. . . some defunct diners are getting a new lease on life from an unlikely source: young people in jail.
Behind the razor wire at Rhode Island’s juvenile detention center, teenage offenders are restoring four vintage diners that have been brought there by preservationists for the New Hope Diner Project.
This fall, the first restored diner, Hickey’s, should open in Rhode Island, with some of the teenagers working the griddles and the cash register, and even preparing to manage the restaurant someday.
. . . “Building birdhouses like a traditional high school program is not what these kids need,” [community liaison John] Scott said. “We’re actually preparing them for all kinds of skills: there’s ceramic tile in these diners, sheet metal work, plumbing, electrical. You always meet people who want these kids to be locked away, and I respect their ill-informed opinion. But I look at the training school as kind of like Home Depot of the correctional system. We give them the tools, and when they’re ready to use it, they’ll use it.”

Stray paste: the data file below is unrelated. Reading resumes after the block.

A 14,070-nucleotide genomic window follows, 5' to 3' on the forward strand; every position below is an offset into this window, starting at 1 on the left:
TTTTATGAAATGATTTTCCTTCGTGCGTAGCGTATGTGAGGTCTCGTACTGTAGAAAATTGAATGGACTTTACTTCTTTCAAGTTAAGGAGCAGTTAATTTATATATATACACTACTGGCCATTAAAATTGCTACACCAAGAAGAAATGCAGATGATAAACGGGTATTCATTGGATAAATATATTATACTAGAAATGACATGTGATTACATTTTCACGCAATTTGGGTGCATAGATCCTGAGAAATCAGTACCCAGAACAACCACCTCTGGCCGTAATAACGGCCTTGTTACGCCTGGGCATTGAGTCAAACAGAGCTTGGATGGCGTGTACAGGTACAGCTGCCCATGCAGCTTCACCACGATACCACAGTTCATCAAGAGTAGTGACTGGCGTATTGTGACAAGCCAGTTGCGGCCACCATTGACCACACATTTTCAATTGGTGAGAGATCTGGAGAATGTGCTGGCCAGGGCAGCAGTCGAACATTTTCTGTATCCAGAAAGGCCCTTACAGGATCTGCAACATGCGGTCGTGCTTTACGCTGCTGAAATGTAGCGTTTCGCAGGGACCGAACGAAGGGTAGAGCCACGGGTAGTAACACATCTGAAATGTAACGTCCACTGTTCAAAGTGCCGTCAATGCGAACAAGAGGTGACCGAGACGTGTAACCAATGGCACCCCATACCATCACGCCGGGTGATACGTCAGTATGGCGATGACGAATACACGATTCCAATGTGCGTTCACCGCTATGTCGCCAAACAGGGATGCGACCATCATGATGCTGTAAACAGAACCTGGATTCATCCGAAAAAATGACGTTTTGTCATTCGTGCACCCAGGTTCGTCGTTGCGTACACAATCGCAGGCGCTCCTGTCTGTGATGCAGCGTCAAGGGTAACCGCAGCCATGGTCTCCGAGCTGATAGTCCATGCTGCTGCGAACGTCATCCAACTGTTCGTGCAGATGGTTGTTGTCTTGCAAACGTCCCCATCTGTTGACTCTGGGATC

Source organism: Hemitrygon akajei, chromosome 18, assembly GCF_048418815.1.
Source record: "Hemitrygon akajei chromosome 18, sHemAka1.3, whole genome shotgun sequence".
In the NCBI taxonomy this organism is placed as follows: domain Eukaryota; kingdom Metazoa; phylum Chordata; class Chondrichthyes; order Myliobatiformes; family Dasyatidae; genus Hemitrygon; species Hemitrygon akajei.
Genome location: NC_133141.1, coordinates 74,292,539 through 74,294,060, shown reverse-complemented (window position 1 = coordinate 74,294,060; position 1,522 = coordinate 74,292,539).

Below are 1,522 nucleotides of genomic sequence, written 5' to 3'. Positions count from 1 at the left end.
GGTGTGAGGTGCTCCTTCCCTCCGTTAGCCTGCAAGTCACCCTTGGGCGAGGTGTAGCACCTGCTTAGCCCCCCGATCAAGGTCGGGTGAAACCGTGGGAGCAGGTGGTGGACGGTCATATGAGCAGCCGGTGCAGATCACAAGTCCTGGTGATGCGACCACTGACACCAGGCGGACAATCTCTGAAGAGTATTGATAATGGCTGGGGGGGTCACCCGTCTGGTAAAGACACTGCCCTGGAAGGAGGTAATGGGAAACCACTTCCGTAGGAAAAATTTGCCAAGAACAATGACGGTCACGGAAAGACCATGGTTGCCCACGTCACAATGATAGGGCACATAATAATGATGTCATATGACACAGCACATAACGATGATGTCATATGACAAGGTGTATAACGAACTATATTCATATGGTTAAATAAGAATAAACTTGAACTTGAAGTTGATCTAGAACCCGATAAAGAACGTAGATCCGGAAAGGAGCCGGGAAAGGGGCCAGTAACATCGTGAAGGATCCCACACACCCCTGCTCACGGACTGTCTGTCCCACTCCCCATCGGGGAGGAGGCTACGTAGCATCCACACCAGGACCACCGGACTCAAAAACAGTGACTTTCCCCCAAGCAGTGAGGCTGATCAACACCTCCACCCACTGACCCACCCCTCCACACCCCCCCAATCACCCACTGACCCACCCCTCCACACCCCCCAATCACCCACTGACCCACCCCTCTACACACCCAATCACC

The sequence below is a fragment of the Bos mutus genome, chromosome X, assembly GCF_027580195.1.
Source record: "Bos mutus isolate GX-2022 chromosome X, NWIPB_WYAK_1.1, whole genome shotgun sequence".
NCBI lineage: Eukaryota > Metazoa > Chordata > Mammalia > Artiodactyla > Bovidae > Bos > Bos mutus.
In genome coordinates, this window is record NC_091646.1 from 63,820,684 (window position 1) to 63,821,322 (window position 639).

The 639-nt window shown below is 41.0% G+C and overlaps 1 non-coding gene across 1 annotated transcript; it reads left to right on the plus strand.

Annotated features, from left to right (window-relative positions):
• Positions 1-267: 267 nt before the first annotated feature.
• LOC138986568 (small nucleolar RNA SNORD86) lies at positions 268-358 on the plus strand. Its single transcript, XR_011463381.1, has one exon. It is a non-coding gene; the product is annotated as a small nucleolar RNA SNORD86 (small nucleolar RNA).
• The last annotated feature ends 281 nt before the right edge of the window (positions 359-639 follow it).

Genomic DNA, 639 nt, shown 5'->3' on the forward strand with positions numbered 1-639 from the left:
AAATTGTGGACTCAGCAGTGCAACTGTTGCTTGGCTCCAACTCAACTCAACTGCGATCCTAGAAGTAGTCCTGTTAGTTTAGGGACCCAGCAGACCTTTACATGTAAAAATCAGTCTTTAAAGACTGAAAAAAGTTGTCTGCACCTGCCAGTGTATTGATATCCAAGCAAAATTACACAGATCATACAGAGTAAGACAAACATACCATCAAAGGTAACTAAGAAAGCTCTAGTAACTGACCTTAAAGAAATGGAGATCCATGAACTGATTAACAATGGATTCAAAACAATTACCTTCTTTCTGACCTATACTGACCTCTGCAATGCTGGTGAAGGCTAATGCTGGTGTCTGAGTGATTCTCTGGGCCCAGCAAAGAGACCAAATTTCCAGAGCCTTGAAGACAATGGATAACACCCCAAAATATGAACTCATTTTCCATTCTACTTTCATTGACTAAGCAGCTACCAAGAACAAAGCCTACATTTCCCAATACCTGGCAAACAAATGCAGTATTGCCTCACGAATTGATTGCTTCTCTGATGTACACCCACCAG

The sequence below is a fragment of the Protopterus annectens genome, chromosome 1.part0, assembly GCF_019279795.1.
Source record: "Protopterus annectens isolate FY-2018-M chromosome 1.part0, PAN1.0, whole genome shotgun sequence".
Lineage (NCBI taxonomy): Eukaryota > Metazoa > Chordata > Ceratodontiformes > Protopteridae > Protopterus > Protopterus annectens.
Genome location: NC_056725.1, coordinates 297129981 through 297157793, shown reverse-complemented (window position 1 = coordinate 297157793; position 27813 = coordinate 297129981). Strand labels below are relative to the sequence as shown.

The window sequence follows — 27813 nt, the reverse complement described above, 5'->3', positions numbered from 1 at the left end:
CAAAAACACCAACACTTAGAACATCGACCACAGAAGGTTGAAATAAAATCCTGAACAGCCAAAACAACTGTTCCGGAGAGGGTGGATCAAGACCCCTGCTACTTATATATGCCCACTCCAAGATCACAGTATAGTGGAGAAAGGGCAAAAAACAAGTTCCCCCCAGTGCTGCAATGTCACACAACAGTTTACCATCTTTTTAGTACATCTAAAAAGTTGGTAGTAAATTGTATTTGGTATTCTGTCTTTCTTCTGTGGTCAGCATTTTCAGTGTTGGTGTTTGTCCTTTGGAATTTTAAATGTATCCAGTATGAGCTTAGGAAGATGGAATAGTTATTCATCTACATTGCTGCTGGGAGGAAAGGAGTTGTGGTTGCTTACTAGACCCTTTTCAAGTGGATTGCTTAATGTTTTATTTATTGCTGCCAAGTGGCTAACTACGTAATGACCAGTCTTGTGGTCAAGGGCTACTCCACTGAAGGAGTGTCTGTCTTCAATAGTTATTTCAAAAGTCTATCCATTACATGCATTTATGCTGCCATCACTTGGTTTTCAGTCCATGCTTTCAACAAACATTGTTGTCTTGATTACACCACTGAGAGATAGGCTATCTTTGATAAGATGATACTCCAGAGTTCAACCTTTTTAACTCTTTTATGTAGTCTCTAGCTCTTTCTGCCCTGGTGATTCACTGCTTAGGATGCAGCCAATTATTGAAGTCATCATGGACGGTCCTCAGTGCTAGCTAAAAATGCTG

Other offenders here take culinary arts classes, receiving food-handling certificates.
Bill Tribelli, the culinary arts instructor, will help devise the diner menus, featuring some old standbys like corned beef and cabbage and “hot wieners,” but also recipes from his cookbook, “Jailhouse Cooking.” Those dishes include Jailhouse Chicken, Jailhouse-Style Macaroni and Cheese (made with WisPride or Velveeta), or Strawberry Mousse (Cool Whip and instant strawberry pudding).
Wednesday, July 16, 2008
I read this story in a recent N.Y. Times, and I thought it was a nice article. The Times' Pam Belluck writes: